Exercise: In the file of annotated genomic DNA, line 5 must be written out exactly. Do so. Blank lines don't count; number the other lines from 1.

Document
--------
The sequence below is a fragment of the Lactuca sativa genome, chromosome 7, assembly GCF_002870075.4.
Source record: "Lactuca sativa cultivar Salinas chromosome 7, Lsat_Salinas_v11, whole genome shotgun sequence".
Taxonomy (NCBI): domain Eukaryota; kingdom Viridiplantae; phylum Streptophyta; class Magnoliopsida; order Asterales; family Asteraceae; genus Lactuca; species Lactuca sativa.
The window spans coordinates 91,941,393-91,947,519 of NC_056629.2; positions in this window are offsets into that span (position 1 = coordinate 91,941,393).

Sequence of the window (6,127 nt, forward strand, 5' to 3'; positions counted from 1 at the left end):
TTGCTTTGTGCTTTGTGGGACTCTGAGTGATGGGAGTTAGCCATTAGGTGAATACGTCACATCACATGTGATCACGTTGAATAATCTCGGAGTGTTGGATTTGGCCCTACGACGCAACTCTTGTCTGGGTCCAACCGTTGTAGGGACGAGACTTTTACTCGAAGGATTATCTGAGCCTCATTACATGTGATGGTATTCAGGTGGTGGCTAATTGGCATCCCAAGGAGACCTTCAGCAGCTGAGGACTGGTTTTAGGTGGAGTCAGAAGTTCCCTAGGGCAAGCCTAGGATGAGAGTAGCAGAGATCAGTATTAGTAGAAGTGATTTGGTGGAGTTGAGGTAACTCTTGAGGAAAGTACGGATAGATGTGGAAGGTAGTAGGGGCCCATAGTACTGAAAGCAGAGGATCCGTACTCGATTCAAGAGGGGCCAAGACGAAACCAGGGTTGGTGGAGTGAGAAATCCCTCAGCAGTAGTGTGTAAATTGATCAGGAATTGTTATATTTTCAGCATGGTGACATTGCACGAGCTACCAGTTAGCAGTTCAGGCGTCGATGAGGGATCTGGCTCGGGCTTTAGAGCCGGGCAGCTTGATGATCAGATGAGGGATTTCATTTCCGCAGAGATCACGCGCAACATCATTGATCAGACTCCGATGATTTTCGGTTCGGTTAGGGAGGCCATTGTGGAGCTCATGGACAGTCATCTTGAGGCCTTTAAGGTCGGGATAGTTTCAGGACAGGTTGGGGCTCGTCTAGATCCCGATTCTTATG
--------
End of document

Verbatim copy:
Sequence of the window (6,127 nt, forward strand, 5' to 3'; positions counted from 1 at the left end):